Many people have the false belief that the paleolithic diet or paleo diet is by definition a high protein diet where most of the calories and nutrients come from meat. This can be due to the disinformation that exists on nutrition in general and on the paleo diet in particular or that in the collective imagination we always think of the men of the Palaeolithic as lords with a spear in the hand.
But we must not forget that in addition to hunters, Paleolithic humans were also collectors: indeed the paleo diet emphasizes the consumption of fruits, vegetables and tubers, along with seeds and nuts, as a source of carbohydrates. Is it a low carb diet then?
In a way it can be considered the paleo diet as low carb or low carb: in an omnivorous diet like the one that takes most of the population most carbohydrates come from cereals we eat in bread and pasta ( Among others) and also of sugar. By removing these foods (in addition to industrial products) from our diet, the amount of carbohydrates drops drastically.
Vegetables and fruits have a lower caloric density than cereals, flour and sugar, so to reach the same amount of carbohydrates you eat an omnivorous person would have to eat almost industrial quantities.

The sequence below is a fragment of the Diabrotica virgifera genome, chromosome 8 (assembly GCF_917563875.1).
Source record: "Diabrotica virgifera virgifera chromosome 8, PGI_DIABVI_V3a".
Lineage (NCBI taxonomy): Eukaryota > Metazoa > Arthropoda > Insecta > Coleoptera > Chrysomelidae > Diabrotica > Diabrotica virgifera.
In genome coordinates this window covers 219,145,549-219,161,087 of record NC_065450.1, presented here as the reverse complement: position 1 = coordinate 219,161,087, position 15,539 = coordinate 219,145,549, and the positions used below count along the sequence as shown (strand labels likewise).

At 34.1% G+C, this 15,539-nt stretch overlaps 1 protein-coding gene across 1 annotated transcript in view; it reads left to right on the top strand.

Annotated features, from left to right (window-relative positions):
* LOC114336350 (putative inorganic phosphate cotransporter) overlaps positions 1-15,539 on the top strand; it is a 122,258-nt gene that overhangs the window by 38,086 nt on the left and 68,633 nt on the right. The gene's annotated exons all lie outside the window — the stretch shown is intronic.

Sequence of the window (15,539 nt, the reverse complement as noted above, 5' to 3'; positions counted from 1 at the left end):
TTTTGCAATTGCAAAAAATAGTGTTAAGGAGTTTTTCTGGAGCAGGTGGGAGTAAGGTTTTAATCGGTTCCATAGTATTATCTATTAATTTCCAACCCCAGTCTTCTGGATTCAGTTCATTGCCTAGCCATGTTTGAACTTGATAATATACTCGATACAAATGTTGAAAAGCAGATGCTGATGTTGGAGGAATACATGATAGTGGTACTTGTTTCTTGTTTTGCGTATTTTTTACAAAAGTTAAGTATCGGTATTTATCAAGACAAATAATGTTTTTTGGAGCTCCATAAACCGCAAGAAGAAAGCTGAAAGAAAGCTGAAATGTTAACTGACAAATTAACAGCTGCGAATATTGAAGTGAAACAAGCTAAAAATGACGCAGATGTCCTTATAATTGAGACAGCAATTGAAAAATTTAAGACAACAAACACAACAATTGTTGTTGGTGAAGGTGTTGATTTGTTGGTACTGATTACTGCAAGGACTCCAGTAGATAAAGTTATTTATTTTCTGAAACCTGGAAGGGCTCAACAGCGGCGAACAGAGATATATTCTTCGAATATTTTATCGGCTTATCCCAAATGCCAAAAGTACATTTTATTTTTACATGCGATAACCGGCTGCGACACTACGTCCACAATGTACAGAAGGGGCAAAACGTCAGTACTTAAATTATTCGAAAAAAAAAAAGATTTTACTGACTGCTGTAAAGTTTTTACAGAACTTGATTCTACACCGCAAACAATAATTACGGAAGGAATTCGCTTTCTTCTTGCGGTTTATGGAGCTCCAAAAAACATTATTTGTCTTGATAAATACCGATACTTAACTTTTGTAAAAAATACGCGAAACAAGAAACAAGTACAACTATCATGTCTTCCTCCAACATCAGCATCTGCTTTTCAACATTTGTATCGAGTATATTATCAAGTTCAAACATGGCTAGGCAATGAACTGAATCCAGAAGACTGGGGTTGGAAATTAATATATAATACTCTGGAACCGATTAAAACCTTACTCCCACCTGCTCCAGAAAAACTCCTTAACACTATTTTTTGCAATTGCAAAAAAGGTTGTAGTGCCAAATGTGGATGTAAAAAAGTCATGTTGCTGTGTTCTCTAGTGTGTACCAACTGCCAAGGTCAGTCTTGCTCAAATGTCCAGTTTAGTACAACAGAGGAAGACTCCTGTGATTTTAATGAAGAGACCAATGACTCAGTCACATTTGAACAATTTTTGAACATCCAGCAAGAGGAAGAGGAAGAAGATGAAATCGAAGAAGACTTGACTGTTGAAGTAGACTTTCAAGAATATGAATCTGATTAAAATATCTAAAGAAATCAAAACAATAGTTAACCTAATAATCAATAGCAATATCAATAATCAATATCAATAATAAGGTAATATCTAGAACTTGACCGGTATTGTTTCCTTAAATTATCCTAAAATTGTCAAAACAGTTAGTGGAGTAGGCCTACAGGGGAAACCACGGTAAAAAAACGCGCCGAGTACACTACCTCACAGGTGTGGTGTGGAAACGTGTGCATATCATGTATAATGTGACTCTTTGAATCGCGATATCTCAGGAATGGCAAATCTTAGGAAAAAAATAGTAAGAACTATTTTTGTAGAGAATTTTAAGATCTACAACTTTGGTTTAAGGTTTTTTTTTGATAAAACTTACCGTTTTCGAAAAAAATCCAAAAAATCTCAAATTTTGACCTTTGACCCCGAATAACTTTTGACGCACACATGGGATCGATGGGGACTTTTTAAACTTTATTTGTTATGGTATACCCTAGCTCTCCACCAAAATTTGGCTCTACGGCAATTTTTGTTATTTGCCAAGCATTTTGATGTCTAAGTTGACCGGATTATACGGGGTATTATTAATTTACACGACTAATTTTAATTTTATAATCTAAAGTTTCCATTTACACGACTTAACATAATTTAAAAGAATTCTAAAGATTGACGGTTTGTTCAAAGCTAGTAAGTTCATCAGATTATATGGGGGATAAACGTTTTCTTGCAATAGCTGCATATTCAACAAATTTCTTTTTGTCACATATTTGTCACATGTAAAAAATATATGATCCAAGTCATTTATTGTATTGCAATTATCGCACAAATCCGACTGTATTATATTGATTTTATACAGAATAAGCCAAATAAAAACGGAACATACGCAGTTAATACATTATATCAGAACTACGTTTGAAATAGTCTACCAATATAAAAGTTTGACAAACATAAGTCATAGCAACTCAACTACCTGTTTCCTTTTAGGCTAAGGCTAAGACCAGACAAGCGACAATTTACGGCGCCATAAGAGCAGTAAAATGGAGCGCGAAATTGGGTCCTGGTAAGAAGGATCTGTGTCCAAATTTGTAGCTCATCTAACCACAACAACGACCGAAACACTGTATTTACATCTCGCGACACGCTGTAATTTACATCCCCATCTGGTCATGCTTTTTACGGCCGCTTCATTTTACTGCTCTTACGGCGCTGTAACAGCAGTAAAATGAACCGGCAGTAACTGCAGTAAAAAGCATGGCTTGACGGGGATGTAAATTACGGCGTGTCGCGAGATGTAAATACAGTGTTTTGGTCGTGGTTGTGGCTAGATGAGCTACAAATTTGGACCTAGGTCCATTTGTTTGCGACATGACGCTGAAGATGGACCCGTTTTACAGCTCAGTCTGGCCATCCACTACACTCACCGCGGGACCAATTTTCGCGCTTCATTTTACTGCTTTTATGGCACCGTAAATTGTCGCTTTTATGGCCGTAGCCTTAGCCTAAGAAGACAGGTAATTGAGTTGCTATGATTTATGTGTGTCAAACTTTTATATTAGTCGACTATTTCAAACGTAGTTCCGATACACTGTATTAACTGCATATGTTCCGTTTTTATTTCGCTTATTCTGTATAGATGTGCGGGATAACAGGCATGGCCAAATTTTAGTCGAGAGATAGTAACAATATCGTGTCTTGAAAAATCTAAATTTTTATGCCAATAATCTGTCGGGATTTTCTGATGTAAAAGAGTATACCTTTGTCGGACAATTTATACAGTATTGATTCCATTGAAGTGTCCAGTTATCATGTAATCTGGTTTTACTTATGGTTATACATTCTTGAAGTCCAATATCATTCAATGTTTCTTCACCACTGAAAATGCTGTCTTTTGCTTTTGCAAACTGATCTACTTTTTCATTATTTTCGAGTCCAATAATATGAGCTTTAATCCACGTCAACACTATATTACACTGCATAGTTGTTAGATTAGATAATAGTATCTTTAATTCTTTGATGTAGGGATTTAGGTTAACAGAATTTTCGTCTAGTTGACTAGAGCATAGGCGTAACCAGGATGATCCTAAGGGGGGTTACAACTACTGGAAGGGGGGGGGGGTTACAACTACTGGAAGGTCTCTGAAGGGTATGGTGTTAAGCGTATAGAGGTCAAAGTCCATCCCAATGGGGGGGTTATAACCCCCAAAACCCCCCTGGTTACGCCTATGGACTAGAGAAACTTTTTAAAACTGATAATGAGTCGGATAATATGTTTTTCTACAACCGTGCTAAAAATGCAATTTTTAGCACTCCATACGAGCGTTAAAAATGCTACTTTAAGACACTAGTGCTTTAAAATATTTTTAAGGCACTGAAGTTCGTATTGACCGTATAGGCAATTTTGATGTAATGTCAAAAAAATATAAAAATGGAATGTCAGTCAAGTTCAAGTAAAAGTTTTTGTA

On the other hand, the paleo diet gives a greater emphasis on healthy fats like those from avocados, nuts and vegetable oils and also those of animal origin, which can contribute part of the calories that previously had come from Carbohydrates. In fact, in some proposals paleo diet (because currently there is no firm consensus on the percentages of macronutrients to follow) there is a higher percentage of calories from fat than carbohydrates or protein.
“Eat all fruits and starchy vegetables that can not” is the second pillar of the paleo diet for Loren Cordain , the father of paleo “modern” food. The paleo diet, therefore, does not have to be by definition high protein or low – carb , but it can be if we so decide.